The health care marketeers lie in public, devise make-believe disorders and promote them through public relations and clever advertising, and then deal meds at the open-air drug bazaar to treat invented afflictions. Erectile dysfunction is now a fact of life, so I’ll leave that one alone—except to note that Viagra is covered by Hobby Lobby’s health care plan and birth control is not. But who knew millions of men are also suffering from a “medical condition known as Low-T?” “Known as” by whom, you might ask; well, known as Low-T by the drug runners who made the condition up. Here is their sales pitch: “If you’re forty-something and just feel blah sometimes, out-of-focus, lacking energy, and not as charming as you thought you were at twenty, maybe it’s not you . . . maybe it’s Low-T. Here, just apply this special underarm deodorant filled with testosterone for a few weeks and you’ll be the life of the party once more. Oh, and we should warn you to keep this out of the reach of women, children, and household pets, wash thoroughly after applying, and (sotto voce) be aware that this product may cause uncontrollable itching, hearing loss, temporary blindness, sneezing, hiccups, rectal bleeding, tumors, athlete’s foot, dry mouth, suicidal thoughts, stroke, heart attack, hair loss, night sweats, crippling gas, adult-onset acne, attention deficit disorder, fever, moodiness, frequent nose hemorrhages, gagging, facial tics, vertigo, burning sensations in your testicles— no worries, we have pills for each of those, too. If you have an erection lasting more than seven days call this toll-free number and we’ll rush you the antidote for that at reduced cost.”
The United States is the only industrialized country in the world in which it’s legal to advertise prescription drugs to the public. It serves no public health interest whatsoever, but it does indeed serve corporate wealth: antidepressants alone represent a $10 billion market; half of all Americans are taking prescription drugs at any given moment, and one in ten is taking more than five; millions of youngsters are taking prescription drugs for ADHD, including fourteen thousand children ages two or three. We are all potential customers; even babies are the potential drug fiends the old dope peddlers hope to hook for the future.
The market in health care has created a deeply unequal system that stretches from the shameful state of mental health care to the tawdry patchwork of nursing home care, from disdain for the poor to the war on women The market—like all markets—creates winners and losers, and not surprisingly the biggest winners are the rich, and the biggest losers are those traditionally oppressed and exploited: descendants of enslaved people, First Nations peoples, recent immigrants from impoverished countries, people of color, women, and poor and working people. Health disparities are everywhere, and universally appalling: 25 percent of Black mothers get no prenatal care during the first trimester of pregnancy (and 6 percent get no care for the entire nine months) compared to 11 percent (and 2 percent) of white mothers; mortality rates during the first year of life are fourteen per one thousand for Black children and six per one thousand for whites; by the age of thirty-five months 25 percent of Black children and 16 percent of white children have not received standard vaccinations; in poor Black urban neighborhoods in California there is one physician for every four thousand residents compared to one in twelve hundred in white neighborhoods.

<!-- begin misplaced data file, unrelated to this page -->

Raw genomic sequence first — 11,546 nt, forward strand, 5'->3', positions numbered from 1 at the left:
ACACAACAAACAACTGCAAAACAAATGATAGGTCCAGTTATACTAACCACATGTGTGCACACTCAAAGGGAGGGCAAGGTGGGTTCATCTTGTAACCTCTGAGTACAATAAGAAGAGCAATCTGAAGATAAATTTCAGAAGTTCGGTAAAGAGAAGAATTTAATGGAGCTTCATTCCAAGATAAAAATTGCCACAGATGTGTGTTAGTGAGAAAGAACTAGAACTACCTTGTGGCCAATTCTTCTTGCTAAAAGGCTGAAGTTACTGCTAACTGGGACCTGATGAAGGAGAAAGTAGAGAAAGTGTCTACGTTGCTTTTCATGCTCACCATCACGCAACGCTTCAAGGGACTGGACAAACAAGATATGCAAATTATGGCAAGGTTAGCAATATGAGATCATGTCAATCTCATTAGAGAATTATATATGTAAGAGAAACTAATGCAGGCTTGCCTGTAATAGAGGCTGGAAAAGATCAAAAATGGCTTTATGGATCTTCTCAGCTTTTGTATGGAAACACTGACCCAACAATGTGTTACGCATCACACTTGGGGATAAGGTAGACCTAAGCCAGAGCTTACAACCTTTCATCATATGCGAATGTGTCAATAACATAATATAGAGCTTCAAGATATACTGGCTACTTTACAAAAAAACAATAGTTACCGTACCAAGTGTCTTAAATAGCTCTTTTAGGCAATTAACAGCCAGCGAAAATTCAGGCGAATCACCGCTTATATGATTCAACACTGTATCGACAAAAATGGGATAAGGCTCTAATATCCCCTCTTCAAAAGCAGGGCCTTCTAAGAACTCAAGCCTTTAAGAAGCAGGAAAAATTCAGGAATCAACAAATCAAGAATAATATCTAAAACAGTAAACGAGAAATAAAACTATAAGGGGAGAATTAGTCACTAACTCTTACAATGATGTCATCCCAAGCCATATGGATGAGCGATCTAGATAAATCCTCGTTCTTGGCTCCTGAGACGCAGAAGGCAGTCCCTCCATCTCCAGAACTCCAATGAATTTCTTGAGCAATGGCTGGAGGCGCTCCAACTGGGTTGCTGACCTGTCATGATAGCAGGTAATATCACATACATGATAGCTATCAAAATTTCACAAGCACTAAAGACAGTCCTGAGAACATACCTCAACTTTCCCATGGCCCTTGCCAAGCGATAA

Martin Luther King, Jr. noted, “Of all the forms of inequality, injustice in health is the most shocking and the most inhumane.”4 Since 2011 more than 280 laws have been enacted in 31 states restricting women’s access to reproductive health. These laws make access more costly, more difficult (with mandatory wait times and multiple visits), and more humiliating.6 Health disparities focus a hard lens on our avowed values revealing monstrous contradictions in a society that claims to value equality. It is wrong and shameful that one’s zip code, for example, can be the strongest predictor of whether a person will suffer chronic lung disease.
Inequities between men and women are monstrous in the capitalist industrialized health system. Women’s judgments about reproduction and birth are strictly policed by the state and the mobilized mob; this policing now includes a broadly accept- ed sense that a doctor and a hospital provide the best care during childbirth, while a mother is always cast as a potential risk to her baby, or a danger to be managed (“Don’t drink wine during pregnancy” and “Women of a certain age should always assume they are pregnant!”). Since 2011 more than 280 laws have been enacted in 31 states restricting women’s access to reproductive health. These laws make access more costly, more difficult (with mandatory wait-times and multiple visits), and more humiliating.
Health care must be taken back from the grasping hands of the profiteers, and taken to a higher ground appropriate to the project itself: everyone has the right to a standard of living ad- equate to health and well being, including food and clothing, housing and medical care, and security in the event of circumstances (unemployment, sickness, disability, old age) beyond their control. Everyone has the right to lead a healthy life in a healthy community. Everyone has the right to life, liberty, and the pursuit of happiness—in the language of human rights, the highest available standard. It’s time to organize ourselves to transform a system so blatantly destructive to these ends, and to institute a new community of associative living that will guarantee those rights to all.

Ryan Alexander-Tanner, artist and the brilliant co-author of To Teach: The Journey in Comics rocks the NYT…

March 14, 2017